Many parents warn their children about the dangers of driving under the influence, but the same warning should be given about distracted driving. The National Highway Traffic Safety Administration notes that texting while driving is six times more dangerous than driving while intoxicated.
Many teens assume that they can handle texting and driving, yet the statistics suggest otherwise. Eleven percent of all divers under the age of 20 involved in fatal crashes were reported as distracted at the time of the crash. This age group has the largest proportion of drivers who were distracted, and crashes are the leading cause of teen deaths.
Only 39 states have laws against distracted driving, and states without them are starting to take action. Tampa held a summit for Florida’s first distracted driving summit in early November to address issues such as cell phone policies, traumatic injuries and teen education. The proposed bill and new laws could decrease the number of statewide and Tampa personal injury cases, serious medical complications, and lost lives due to automobile accidents.
Regardless of state laws, teens are still texting behind the wheel and putting themselves, and others, at risk for a serious or fatal accident. Teens and adults should put their phones down and focus on the road. Here are a few tips on how you can help your teen stop the habit that could cost them their lives.
1. Be a Role Model
Teenagers are more likely to text and drive if their parents do it, according to a study by SADD. When you’re in the car with your teenager, or family, make sure your focus is on the road. Texting on your cell phone doubles your reaction time. If you use your cell phone while driving, your teens may think it’s okay for them to use theirs when they’re behind the wheel.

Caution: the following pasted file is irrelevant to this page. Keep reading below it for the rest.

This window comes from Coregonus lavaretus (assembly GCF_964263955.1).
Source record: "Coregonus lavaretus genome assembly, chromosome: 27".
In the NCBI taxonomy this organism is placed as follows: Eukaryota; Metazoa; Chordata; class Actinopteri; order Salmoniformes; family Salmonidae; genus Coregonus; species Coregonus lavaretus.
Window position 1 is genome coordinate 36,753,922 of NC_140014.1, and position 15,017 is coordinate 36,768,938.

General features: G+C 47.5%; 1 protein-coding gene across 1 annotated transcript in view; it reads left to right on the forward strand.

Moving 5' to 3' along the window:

2. Don’t Even Text at Red Lights
Just because your car is stopped doesn’t mean you’re not posing a dangerous threat to other drivers, and yourself. Some people start texting as they are rolling to a stop, which could lead to crashing into the car ahead. Or other drivers might be texting and driving, and they can swerve into your lane and you won’t even see them coming. Regardless of going at a slower speed, or being completely stopped, you can’t be aware of your surroundings if your eyes are glued to the screen.
3. Consider Apps That Monitor Driving
You can give your teen a tool to help them resist the temptation of texting and driving. AT&T has launched DriveMode, an app that helps curb the urge to text and drive. According to a study by AT&T, 90 percent of teens expect a reply to a text or email within five minutes or less, which puts pressure on them to respond while driving. If anyone texts your teen, the DriveMode program automatically sends a reply that lets the sender know that they are driving and can’t respond.
4. Give Your Teen Tips for Driving With Others
If your teen is driving with someone who is texting at the wheel, they may have a difficult time saying something for fear that they’ll be made fun of. According to a study conducted by the U.S. Department of Transportation, almost all respondents (about 90 percent) reported that they considered a driver who was sending or reading a text message as very unsafe. However, only about half of drivers under the age of 25 would say something to a driver who was sending a text message while driving. Here’s a good method for teens (and adults) to approach the situation:
If you’re comfortable enough with a direct approach, tell them it makes you nervous and uncomfortable, and that you’d like them to stop. Want a more subtle approach? Offer to type the text for them or point out things that they’ve missed seeing or have almost hit. If your friend makes fun of you for being nervous, then avoid riding with them. If they’re willing to put your lives in jeopardy for a simple text even after you’ve asked them to stop, they’re probably not someone you want to hang around.
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